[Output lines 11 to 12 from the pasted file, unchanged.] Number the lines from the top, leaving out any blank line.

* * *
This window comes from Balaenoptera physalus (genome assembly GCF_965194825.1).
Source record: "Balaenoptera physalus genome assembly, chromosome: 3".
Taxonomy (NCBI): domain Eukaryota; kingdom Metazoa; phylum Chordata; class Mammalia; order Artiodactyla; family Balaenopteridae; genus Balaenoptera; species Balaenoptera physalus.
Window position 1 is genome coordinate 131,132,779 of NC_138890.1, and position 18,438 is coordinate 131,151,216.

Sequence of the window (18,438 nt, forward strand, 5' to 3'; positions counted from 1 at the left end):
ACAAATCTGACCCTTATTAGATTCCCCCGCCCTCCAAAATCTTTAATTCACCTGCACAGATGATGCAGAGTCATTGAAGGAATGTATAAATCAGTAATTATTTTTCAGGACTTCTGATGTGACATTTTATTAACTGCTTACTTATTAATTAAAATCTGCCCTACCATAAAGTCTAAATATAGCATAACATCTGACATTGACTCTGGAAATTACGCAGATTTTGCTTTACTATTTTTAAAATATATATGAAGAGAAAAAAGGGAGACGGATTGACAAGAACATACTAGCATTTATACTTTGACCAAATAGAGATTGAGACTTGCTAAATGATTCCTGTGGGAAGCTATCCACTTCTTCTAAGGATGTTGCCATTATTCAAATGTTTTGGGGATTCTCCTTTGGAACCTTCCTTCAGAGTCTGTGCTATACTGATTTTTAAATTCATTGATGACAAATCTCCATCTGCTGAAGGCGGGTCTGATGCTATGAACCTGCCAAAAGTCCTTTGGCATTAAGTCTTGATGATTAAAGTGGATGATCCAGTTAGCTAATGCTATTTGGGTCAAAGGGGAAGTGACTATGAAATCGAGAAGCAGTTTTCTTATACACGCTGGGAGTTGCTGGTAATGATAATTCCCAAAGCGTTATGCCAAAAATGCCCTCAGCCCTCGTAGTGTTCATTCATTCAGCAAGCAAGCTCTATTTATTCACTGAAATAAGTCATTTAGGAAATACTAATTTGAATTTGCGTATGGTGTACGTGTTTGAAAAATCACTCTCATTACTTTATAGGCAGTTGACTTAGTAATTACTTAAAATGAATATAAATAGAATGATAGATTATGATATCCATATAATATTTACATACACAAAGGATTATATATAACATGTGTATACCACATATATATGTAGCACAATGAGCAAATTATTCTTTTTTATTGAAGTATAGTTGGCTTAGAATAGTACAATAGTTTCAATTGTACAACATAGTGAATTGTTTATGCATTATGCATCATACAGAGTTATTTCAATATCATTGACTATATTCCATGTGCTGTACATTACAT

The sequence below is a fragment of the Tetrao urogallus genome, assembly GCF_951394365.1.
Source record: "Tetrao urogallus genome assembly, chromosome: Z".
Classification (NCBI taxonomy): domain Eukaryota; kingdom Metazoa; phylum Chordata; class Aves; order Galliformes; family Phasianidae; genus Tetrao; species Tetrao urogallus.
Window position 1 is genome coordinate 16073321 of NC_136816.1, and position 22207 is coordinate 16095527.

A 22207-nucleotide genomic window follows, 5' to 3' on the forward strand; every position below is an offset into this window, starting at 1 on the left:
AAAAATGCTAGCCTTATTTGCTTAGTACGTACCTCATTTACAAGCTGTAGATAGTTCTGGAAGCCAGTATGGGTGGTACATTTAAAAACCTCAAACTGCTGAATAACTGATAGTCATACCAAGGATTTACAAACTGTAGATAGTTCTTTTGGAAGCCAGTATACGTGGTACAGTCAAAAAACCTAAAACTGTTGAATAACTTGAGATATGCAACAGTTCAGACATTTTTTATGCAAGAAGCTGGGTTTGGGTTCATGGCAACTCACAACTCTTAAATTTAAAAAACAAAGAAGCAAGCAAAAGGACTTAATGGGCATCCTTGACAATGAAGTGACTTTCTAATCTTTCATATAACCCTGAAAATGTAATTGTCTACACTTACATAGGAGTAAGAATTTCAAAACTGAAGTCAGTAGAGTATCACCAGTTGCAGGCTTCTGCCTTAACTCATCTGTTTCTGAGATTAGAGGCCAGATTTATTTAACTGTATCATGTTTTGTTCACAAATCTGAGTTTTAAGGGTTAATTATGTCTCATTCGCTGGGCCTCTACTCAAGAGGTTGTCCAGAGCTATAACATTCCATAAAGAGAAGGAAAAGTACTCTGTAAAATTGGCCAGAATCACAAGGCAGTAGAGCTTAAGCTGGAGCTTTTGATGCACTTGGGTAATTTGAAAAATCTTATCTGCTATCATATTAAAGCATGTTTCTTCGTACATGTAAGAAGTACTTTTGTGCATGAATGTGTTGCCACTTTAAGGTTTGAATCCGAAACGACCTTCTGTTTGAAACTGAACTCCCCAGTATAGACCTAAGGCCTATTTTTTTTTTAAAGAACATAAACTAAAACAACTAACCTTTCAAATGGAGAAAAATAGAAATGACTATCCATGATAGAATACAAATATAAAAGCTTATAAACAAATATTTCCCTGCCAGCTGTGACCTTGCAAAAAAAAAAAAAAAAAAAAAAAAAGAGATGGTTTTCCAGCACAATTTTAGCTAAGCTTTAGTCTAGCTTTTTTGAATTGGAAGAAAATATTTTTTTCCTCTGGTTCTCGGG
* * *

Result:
A 22207-nucleotide genomic window follows, 5' to 3' on the forward strand; every position below is an offset into this window, starting at 1 on the left:
AAAAATGCTAGCCTTATTTGCTTAGTACGTACCTCATTTACAAGCTGTAGATAGTTCTGGAAGCCAGTATGGGTGGTACATTTAAAAACCTCAAACTGCTGAATAACTGATAGTCATACCAAGGATTTACAAACTGTAGATAGTTCTTTTGGAAGCCAGTATACGTGGTACAGTCAAAAAACCTAAAACTGTTGAATAACTTGAGATATGCAACAGTTCAGACATTTTTTATGCAAGAAGCTGGGTTTGGGTTCATGGCAACTCACAACTCTTAAATTTAAAAAACAAAGAAGCAAGCAAAAGGACTTAATGGGCATCCTTGACAATGAAGTGACTTTCTAATCTTTCATATAACCCTGAAAATGTAATTGTCTACACTTACATAGGAGTAAGAATTTCAAAACTGAAGTCAGTAGAGTATCACCAGTTGCAGGCTTCTGCCTTAACTCATCTGTTTCTGAGATTAGAGGCCAGATTTATTTAACTGTATCATGTTTTGTTCACAAATCTGAGTTTTAAGGGTTAATTATGTCTCATTCGCTGGGCCTCTACTCAAGAGGTTGTCCAGAGCTATAACATTCCATAAAGAGAAGGAAAAGTACTCTGTAAAATTGGCCAGAATCACAAGGCAGTAGAGCTTAAGCTGGAGCTTTTGATGCACTTGGGTAATTTGAAAAATCTTATCTGCTATCATATTAAAGCATGTTTCTTCGTACATGTAAGAAGTACTTTTGTGCATGAATGTGTTGCCACTTTAAGGTTTGAATCCGAAACGACCTTCTGTTTGAAACTGAACTCCCCAGTATAGACCTAAGGCCTATTTTTTTTTTAAAGAACATAAACTAAAACAACTAACCTTTCAAATGGAGAAAAATAGAAATGACTATCCATGATAGAATACAAATATAAAAGCTTATAAACAAATATTTCCCTGCCAGCTGTGACCTTGCAAAAAAAAAAAAAAAAAAAAAAAAAGAGATGGTTTTCCAGCACAATTTTAGCTAAGCTTTAGTCTAGCTTTTTTGAATTGGAAGAAAATATTTTTTTCCTCTGGTTCTCGGG